Elections

‘Daily Show’ host and guest clash over Black Lives Matter. Both sides think they won

In this Sept. 29, 2015, file photo, Trevor Noah works on set during a taping of "The Daily Show with Trevor Noah" in New York.
In this Sept. 29, 2015, file photo, Trevor Noah works on set during a taping of "The Daily Show with Trevor Noah" in New York. Evan Agostini/Invision/AP

This story has been updated to remove a tweet from an account now known to be a Russian troll.

Two “bubbles” collided on national TV Thursday night, and while the people at the center of the clash are calling for more respect and civility in politics, their supporters rushed to claim victory over the exchange on social media.

Trevor Noah, the host of the news satire program “The Daily Show,” interviewed conservative commentator Tomi Lahren for 26 minutes on his show Thursday, and the two talked about everything from Black Lives Matter to the Affordable Care Act to the recording of Donald Trump bragging about sexually assaulting women.

Noah has been an outspoken critic of President-elect Donald Trump throughout the presidential campaign, regularly skewering him on his comedy show and on social media. Lahren hosts her own program on the right-wing outlet TheBlaze and sparked controversy in late August with a fiery rant in which she called NFL quarterback Colin Kaepernick a “crybaby” for his ongoing protest against racial injustice during the national anthem.

Together, they came together for an extended interview that, while heated at times, ended with both thanking each other for a “conversation we should continue having,” as Noah put it.

Before they began talking, Noah showed his audience, which he acknowledged may never have heard of Lahren, a clip of her show, in which she railed against people protesting Trump’s election victory ("crybabies with nothing better to do"), Occupy Wall Street "brats" and "the militant" Black Lives Matter movement.

"Why are you so angry?" Noah asked after the clip rolled.

"I'm actually not that angry," Lahren responded. "It's just that there are things that need to be said, Trevor, and a lot of people are afraid to say them."

Lahren called coming onto the show the equivalent of walking into the lion's den, and Noah’s audience made its preference clear often, cheering and applauding whenever he poked holes in Lahren’s logic or strongly rebutted her arguments.

When Lahren said she believed Trump was level-headed and reasonable, Noah asked, "Do you have Twitter?" And when she claimed she doesn't see color, the "Daily Show" host asked her what she does at traffic lights.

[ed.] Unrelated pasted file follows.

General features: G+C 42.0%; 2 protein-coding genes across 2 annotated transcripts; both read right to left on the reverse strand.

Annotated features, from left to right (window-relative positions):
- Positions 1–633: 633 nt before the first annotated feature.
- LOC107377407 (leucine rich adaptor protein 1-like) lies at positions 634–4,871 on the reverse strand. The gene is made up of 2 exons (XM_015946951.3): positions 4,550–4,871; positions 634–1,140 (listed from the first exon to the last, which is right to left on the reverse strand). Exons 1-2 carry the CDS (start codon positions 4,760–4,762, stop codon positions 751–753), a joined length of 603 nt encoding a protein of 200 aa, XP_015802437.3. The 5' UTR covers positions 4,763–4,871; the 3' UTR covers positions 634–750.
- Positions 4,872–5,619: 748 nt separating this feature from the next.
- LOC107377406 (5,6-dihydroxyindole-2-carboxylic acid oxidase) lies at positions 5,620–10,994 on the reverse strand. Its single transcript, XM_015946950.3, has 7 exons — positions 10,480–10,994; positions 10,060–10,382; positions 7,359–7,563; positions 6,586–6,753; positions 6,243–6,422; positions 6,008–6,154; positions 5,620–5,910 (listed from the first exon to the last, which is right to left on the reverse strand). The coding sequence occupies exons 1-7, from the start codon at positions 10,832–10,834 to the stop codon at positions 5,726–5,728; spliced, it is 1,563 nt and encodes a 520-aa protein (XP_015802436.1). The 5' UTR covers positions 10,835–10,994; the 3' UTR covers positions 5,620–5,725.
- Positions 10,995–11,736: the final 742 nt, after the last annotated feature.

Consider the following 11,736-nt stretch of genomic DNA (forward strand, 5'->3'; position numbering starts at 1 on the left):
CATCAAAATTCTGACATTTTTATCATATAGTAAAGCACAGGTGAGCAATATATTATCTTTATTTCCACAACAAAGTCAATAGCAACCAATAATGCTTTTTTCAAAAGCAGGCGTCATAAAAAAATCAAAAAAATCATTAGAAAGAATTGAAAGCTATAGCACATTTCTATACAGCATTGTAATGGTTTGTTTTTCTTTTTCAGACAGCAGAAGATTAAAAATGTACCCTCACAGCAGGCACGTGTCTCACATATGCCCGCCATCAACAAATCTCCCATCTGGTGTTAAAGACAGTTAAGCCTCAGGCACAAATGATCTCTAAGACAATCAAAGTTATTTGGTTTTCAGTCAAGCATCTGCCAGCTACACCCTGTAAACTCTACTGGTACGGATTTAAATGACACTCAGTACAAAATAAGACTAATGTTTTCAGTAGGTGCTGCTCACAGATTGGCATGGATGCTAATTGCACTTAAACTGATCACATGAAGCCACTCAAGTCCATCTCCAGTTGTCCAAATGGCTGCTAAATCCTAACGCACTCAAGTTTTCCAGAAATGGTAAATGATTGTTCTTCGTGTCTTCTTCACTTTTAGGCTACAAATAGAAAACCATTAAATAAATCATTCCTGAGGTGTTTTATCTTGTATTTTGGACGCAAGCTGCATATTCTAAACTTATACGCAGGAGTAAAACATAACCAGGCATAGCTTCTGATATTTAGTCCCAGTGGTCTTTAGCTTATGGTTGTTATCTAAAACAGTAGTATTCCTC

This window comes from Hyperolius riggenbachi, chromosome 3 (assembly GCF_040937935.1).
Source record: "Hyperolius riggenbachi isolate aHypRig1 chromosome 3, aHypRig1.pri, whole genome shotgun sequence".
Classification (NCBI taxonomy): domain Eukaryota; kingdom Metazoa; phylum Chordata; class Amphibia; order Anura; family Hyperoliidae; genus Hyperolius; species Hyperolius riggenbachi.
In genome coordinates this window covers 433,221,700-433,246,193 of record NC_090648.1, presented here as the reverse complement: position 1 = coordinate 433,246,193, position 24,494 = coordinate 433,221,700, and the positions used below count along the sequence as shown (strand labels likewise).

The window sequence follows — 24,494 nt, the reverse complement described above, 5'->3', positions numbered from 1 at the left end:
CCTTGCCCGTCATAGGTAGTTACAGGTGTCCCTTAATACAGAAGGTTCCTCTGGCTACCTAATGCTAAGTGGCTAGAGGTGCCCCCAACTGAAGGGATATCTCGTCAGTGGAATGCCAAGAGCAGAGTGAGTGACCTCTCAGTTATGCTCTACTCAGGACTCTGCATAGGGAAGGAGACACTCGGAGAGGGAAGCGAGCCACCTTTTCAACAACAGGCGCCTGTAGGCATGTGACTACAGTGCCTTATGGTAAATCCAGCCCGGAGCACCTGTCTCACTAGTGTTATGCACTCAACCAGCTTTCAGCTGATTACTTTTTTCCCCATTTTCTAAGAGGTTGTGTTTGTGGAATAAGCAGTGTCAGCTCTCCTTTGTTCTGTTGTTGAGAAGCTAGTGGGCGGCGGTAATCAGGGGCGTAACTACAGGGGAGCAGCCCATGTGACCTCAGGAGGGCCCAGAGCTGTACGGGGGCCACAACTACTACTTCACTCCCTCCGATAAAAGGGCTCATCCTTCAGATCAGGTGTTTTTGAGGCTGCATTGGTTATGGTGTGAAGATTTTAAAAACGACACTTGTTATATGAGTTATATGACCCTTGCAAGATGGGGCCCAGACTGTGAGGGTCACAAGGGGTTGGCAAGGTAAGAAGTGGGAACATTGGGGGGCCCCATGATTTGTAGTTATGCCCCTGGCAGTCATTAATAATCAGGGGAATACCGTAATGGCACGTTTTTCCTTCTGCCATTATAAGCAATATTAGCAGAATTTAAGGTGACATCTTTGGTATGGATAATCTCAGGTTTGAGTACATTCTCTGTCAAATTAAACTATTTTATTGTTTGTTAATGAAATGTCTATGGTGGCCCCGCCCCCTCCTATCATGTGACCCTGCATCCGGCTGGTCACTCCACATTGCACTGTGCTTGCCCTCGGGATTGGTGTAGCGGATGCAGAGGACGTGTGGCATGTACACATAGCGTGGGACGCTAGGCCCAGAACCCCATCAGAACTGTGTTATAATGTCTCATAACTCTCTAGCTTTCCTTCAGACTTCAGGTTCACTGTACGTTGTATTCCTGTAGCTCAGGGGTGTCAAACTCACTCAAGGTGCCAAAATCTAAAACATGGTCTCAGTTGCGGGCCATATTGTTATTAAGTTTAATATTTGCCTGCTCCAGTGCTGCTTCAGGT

"For somebody who's not racist, you have to spend a lot of time saying, 'I'm not racist,'" he told her.

Lahren reiterated her criticism of Kaepernick's personal form of peaceful protest, but she stopped short of telling him to leave the country and even offered to have the 49ers quarterback on her show.

However, Noah pressed her on two issues specifically; her claim that the Black Lives Matter movement is the “new KKK,” and her continued support of Trump after audio surfaced of him bragging about making unwanted sexual advances on women.

“The KKK is still around ... and most importantly, to say that Black Lives Matter is the new KKK is to really minimize what the KKK did and what they stand for,” Noah said. “That is not the same thing.”

Noah also got Lahren to say that the audio recording of Trump was “indefensible,” but Lahren, a former Marco Rubio supporter, maintained that once Trump became the Republican nominee, she had to support him over Democrat Hillary Clinton.

"It was not a good day for Trump supporters," she said of the tape release. "But I'm still comparing someone who said some nasty things, to a woman (Clinton) who has done nasty things.”

Still, Lahren defended herself and asked for civility and communication between people who disagree, saying “I wish we could disagree with each other without (people) thinking that we are bad people or ill-intentioned folks.”

The two also tweeted supportive messages of each other after the interview.

Of course, neither was remotely successful in persuading the other to change his or her mind, and on social media, their supporters were quick to claim their side had gotten the better of the exchange.

While some expressed support for the civility of the exchange, there is still a wide divide that the one interview could not close all by itself.

Information from The Washington Post was included in this report.

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